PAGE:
The third largest Japanese automaker, Honda Motor, claims the company had knowledge of a failing Takata airbag inflator inside cars that were covered by a recall back in 2002 – though the inflator used a different design from the one implicated in the massive Takata debacle.
This inflator had a different construction design from one that ruptured in a 2004 crash that was not publicly disclosed until 2009. Previously the 2004 accident was the first known instance of a Takata airbag inflator failure in Honda vehicles. The 2002 recall allegedly “is unrelated to all later ruptures” and “involves a prior generation of air bag inflators than the ones that are the subject of subsequent recalls,” according to a company spokesperson. Both Honda cars had airbags built by Japanese auto safety parts supplier Takata Corp. – which also built the airbags in millions of vehicles recalled worldwide since 2008.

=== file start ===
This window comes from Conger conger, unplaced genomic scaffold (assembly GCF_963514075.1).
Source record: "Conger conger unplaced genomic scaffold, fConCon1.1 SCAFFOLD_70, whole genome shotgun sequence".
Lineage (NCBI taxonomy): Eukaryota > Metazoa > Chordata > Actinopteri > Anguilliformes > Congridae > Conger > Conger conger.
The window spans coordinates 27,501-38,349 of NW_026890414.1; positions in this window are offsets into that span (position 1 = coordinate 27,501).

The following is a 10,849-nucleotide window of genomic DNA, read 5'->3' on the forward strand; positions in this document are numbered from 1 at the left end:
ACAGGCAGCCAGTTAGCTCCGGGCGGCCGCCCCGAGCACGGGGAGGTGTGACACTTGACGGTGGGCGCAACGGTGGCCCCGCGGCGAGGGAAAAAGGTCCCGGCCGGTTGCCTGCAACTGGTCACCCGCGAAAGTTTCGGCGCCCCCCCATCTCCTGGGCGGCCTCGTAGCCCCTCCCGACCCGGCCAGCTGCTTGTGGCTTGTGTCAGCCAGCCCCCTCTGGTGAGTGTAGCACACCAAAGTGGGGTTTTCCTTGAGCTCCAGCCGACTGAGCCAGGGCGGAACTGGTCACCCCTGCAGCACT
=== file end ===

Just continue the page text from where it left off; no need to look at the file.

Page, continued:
A Takata spokesperson also corroborated to Reuters Honda’s claim that inflators in the two vehicles were of different designs. The latter has been involved in massive recalls from ten automakers since 2008, with the faulty inflator being susceptible to rupture – especially if exposed to moisture – encountered in humid regions. The defective inflator can explode with excessive force, sending metal debris and shrapnel inside the cabin at high velocity.